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Thornton v. Astrue


November 5, 2009


The opinion of the court was delivered by: Andrew J. Wistrich United States Magistrate Judge


Plaintiff filed this action seeking reversal of the decision of the defendant, the Commissioner of the Social Security Administration (the "Commissioner"), denying plaintiff's application for supplemental security income ("SSI") benefits. The parties have filed a Joint Stipulation ("JS") setting forth their contentions with respect to each disputed issue.


The parties are familiar with the procedural history of this case, which is summarized in the Joint Stipulation. [See JS 2]. Plaintiff filed an application for SSI benefits on August 1, 2003, alleging that he became disabled on December 1, 2001. Following an administrative hearing in October 2006, an administrative law judge ("ALJ") issued a partially favorable decision finding plaintiff disabled beginning on September 1, 2005. In the process of calculating plaintiff's SSI benefits, a determination was made that plaintiff was cohabiting with his wife during the period from September 1, 2005 through January 31, 2007, and that her income rendered plaintiff ineligible to receive SSI benefits during that period. See 20 C.F.R. § 416.1100-1160 (setting forth income and other eligibility requirements for SSI benefits). After plaintiff's request for reconsideration was denied, plaintiff requested and received an administrative hearing before a different ALJ. Plaintiff appeared during the hearing without a representative and testified in his own behalf. [AR 160-190].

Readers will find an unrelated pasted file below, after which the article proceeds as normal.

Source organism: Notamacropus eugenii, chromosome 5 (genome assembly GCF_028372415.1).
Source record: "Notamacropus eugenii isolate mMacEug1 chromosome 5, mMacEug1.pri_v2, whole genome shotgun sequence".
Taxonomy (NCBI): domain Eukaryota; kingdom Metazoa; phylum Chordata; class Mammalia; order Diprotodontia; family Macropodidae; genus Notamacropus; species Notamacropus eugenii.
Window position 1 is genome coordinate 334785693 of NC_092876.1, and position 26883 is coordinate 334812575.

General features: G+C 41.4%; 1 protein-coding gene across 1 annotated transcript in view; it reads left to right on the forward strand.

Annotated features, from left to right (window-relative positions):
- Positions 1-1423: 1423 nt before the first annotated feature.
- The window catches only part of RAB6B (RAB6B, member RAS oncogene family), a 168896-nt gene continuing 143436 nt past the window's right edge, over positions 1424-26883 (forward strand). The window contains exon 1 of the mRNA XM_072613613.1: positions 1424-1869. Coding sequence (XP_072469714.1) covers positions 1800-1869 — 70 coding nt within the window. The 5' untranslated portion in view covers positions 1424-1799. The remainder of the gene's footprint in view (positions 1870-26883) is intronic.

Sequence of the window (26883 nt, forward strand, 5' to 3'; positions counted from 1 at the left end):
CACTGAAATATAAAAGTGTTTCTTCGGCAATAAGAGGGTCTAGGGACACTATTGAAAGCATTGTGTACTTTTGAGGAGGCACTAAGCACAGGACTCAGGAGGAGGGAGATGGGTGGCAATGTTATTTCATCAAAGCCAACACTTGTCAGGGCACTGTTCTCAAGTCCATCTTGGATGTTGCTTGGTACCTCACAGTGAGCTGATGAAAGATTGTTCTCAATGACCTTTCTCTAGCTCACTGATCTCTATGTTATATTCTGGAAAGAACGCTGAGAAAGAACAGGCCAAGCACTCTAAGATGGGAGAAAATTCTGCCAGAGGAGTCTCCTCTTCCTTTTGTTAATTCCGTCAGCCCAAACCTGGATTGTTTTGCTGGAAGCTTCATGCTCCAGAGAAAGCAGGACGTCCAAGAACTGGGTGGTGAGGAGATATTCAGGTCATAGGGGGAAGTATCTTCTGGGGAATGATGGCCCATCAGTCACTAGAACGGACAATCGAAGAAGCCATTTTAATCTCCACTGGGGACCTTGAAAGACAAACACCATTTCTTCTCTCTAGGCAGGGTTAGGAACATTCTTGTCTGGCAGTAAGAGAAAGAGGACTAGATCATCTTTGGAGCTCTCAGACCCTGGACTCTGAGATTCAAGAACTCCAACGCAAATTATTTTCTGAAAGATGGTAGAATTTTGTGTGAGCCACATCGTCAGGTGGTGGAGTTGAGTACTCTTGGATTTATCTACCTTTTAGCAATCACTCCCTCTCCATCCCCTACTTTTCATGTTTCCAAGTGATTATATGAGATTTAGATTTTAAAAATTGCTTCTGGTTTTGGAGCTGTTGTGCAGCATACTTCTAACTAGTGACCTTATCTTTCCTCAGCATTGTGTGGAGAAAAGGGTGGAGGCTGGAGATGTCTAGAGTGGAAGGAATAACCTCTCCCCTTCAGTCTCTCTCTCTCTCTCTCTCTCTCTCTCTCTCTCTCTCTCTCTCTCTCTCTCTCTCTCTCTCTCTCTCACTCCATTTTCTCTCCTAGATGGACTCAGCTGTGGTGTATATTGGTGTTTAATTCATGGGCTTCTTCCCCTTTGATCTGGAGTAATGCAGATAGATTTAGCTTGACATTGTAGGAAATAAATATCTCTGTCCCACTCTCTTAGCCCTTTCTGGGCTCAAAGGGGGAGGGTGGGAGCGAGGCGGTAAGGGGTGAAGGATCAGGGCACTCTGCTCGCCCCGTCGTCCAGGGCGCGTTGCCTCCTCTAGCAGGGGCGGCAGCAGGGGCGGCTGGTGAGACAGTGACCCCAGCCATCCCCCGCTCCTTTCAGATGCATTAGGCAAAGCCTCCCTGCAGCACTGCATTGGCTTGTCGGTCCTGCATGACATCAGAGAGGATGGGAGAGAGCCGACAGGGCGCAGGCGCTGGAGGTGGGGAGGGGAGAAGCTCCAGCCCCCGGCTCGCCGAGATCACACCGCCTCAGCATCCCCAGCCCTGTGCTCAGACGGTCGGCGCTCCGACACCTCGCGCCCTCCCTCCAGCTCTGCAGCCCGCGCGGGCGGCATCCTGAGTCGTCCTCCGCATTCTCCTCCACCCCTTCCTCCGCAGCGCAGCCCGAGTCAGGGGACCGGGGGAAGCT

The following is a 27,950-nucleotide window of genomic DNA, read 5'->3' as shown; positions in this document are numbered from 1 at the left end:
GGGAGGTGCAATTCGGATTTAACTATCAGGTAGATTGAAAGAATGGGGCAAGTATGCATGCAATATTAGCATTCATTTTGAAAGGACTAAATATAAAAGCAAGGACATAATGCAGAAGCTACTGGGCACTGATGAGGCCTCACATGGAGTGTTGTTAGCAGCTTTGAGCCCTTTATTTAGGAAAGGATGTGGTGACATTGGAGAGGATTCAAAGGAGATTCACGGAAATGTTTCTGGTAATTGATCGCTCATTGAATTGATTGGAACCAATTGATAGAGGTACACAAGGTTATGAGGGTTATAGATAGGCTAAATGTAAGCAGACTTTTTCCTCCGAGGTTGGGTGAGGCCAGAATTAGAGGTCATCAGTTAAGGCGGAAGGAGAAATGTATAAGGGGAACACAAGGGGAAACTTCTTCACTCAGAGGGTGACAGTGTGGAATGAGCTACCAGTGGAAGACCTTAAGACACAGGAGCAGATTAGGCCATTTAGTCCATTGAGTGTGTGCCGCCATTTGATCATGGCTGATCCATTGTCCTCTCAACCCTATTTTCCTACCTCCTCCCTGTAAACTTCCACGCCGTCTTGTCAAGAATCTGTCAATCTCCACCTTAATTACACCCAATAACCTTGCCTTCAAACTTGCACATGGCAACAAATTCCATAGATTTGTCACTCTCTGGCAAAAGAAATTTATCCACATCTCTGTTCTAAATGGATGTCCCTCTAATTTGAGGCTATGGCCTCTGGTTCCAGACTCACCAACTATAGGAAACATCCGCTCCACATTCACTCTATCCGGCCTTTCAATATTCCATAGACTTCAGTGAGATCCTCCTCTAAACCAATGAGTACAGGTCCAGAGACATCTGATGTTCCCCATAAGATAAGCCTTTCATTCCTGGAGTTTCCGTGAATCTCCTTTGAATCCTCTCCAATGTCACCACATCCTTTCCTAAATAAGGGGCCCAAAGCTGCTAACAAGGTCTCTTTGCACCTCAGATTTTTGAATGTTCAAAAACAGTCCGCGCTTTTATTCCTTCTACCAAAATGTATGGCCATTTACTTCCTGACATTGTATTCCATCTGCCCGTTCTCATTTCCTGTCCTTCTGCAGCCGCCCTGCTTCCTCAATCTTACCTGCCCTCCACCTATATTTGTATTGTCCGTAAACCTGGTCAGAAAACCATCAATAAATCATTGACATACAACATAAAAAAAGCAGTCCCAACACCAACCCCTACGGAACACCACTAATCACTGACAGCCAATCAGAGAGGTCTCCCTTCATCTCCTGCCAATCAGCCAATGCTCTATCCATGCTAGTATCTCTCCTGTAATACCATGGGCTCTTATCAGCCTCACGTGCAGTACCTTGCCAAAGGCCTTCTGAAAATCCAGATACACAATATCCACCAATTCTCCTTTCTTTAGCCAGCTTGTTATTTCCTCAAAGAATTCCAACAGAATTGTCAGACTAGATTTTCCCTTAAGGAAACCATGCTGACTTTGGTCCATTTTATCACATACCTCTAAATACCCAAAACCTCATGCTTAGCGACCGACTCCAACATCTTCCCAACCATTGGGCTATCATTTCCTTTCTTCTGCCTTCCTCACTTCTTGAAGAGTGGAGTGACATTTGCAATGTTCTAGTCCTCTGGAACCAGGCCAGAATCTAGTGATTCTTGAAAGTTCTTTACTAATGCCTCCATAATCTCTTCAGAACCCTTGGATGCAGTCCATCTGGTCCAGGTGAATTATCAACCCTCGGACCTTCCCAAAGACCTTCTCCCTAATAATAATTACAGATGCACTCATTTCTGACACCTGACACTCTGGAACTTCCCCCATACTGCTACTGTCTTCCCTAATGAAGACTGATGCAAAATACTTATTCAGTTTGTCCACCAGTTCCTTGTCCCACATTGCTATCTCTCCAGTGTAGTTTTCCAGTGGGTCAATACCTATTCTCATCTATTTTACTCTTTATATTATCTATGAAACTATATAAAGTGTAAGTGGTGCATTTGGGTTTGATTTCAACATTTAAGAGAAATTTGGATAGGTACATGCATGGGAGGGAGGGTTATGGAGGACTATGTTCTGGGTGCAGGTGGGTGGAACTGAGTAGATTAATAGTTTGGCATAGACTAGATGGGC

In a written hearing decision dated May 25, 2007, the ALJ found that (1) plaintiff lived with his wife, Patricia Thornton, from September 1, 2005 through January 31, 2007; (2) Ms. Thornton's income was "deemed to [plaintiff] during the relevant time frame"; (3) plaintiff "was not a credible witness for the reasons set forth in this decision"; and (4) Ms. Thornton's income rendered plaintiff ineligible for SSI benefits from September 1, 2005 through January 31, 2007. [AR 17]. The Appeals Council granted plaintiff's request for review and issued a new decision. The Appeals Council incorporated by reference the ALJ's evaluation of the evidence and findings, discussed additional evidence, and, like the ALJ, found that Ms. Thornton's income was "deemed to [plaintiff]" and rendered him ineligible for SSI benefits during the period from September 1, 2005 through January 31, 2007. [See JS 2; AR 9-10, 14-18, 157-159].

Standard of Review